Tasting Notes: Juniper berries dominate, coriander and citrus add nuance, while gentle fennel notes surprise.

In a Martini: A bold, flavorful Martini, Death’s Door fennel adds a subtle but seductive absinthe-like tinge to the cocktail.

Rare Edition


BEEFEATER WINTER EDITION (80 Proof – $30 and up) – The very limited Beefeater London Dry Winter Edition Gin isn’t going to be available for long, in limited supply, originally launched in New York and San Francisco in December. Legendary master distiller Desmond Payne has taken the signature profile of Beefeater, and as he has done with Beefeater 24 and their Summer gin, added new depth. Here’s hoping for more seasonal, limited editions ahead.

Tasting Notes: With a heavier citrus thrust than the standard Beefeater, I taste Seville orange and peel with a gentle sweetness. Pine and cinnamon add dimension.

In a Martini: It makes a citrusy, bright Martini with nuanced smoothness.

Brand New

No. 3

NO. 3 GIN (92 Proof – $45) – Created by Berry Brothers & Rudd, London’s oldest wine and spirit merchant, No. 3 Gin is a brand new release named after BBR’s address at 3 St. James St. in London since 1698. Actually distilled in Schiedam, Holland, in copper pot stills, No. 3 is a classic-style, London dry gin.

Tasting Notes: Juniper stands strong here but does not overwhelm. There’s undertones of citrus with the Spanish orange and grapefruit peels used, while Angelica root, coriander and Moroccan cardamom round out this dry gin with a spicy finish.

In a Martini: Makes a classic, smooth Martini, redolent with juniper.

Smooth & Balanced


VOYAGER GIN (84 proof – $35) – Voyager Dry Gin is a harder-to-procure beauty that exemplifies balance and roundness in a juniper-driven gin. Voyager is American (made in Woodinville, WA) in the London dry style, distilled in a copper alembic pot still.

Tasting Notes: Not one element overwhelms: orris root, citrus, angelica, coriander and cassia are all here, but so are licorice and cardamom. They meld with smooth elegance.

In a Martini: Though initially a martini made with Voyager tastes as smooth as the gin alone, when compared side-by-side to other martinis, it somehow got lost. It was quite mellow compared to martinis made with gins like Death’s Door or Junipero.

Local Perfection


JUNIPERO GIN (98.6 proof – $33) – Junipero Gin has long been one of my favorites. Certainly I am proud of its local heritage as an Anchor Distilling product. But it also has one of the bolder, stand-out gin profiles. In the classic London dry style, more than a dozen botanicals and distillation in a copper pot still imbue it with a radiant complexity.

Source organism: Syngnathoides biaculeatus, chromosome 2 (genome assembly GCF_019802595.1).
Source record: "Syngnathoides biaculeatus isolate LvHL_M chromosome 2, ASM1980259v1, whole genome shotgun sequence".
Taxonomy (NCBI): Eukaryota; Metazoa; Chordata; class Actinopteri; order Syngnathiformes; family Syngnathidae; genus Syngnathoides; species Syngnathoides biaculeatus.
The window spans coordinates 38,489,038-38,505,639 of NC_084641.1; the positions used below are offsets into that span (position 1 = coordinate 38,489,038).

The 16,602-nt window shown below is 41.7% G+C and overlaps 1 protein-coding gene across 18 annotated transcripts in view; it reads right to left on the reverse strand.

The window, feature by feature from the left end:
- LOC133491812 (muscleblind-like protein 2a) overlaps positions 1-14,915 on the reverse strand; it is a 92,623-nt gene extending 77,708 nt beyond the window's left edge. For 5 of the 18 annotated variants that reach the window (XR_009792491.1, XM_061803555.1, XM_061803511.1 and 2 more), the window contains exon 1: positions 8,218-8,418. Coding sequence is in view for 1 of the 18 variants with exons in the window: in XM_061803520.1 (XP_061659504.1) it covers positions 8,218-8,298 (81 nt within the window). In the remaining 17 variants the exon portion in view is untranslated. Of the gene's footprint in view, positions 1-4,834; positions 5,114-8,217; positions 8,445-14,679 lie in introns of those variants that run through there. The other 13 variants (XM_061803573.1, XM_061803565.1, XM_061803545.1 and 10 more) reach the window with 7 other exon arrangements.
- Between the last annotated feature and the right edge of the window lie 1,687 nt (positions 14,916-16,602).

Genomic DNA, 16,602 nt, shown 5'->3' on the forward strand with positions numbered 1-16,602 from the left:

Tasting Notes: Bold and punchy, juniper comes across strong, though the overall effect is still clean and bright. Spice comes through as does citrus, though Anchor Distilling remains secretive about botanicals used.

In a Martini: A bracing yet balanced martini, this makes my top martini alongside Death’s Door.

Classic & Affordable

Broker’s Gin

BROKER’S GIN (80 proof – $20) – Broker’s Gin has only been around since 1998, created by brothers Martin and Andy Dawson, but it plays like a classic London dry gin (actually distilled near Birmingham, England) around for hundreds of years. The best part is the quality vs. price, if you can get past the silly bowler hat cap (although I love the elegant, clean label design with a bowler hat gentleman).

Tasting Notes: Delightfully dry, botanicals reign here with herbs from Bulgaria to Macedonia. Orris root and coriander co-mingle with nutmeg, Cassia bark and cinnamon.

In a Martini: Makes a straightforward, classic Martini, but is also balanced, full and spicy.

Written by Virginia in: Imbiber | Tags:

On the Town


Bands on multiple levels... in the entrance of NYPL: jazz, Parisian, gypsy music

Build your own herbal cocktail w/ lime juice and, unfortunately, the base spirit of Veev Acai

I was one of the lucky ones, spending eight days in NY, my old stomping grounds, for the first annual Manhattan Cocktail Classic, highlighting and celebrating the art of the cocktail and its greatest talents. Or so I thought… I won’t gripe too much, though I will say that despite the stunning transformation of the already gorgeous New York Public Library (NYPL) for the Opening Gala, a scene rife with cocktail luminaries like Dale DeGroff, Audrey Saunders, Dave Wondrich, and some of the country’s best bartenders, the crowds were not quite the cocktailians I expected, and some events were far from what was advertised. For example: at the May 17 “contest” at Keen’s, the competition and notable judges had completely wrapped up and left before the listed START time of the event, leaving only a few cocktails to sample and the incomparably cool, old school Keen’s space to stand around in. Nothing short of false advertising. I could have spent the same money ($50 a ticket) with more exciting results at NY’s great bars.

Let’s recap a few of the best and worst moments of the raucous week that was the 1st annual Manhattan Cocktail Classic:


Wasteland: every available table looked liked this - and that's the most food I saw in 4 hours

1. Starvation – At the Opening Gala, despite spotting Mario Batali, the guy who had supposedly cooked up something special for the night, I never once saw his food. Every other whiff of food was devoured by the time I got near it. In the sweltering heat and humidity inside the NYPL, the one air-conditioned room in the building had a long wait to get in. Once I did, I saw others eating Fatty ‘Cue‘s giant legs of meat. An odd “cocktail party” choice, but hilarious to watch others gnaw on a leg with drink delicately in hand. Again, I never got one. Once I finally got to the last table with food, the line was so long it wasn’t worth it, despite food-less hours endured with sips of multiple drinks (many of the fruity, vodka, soda, flavorless kind)… a bite never came until I hit a diner at 2am.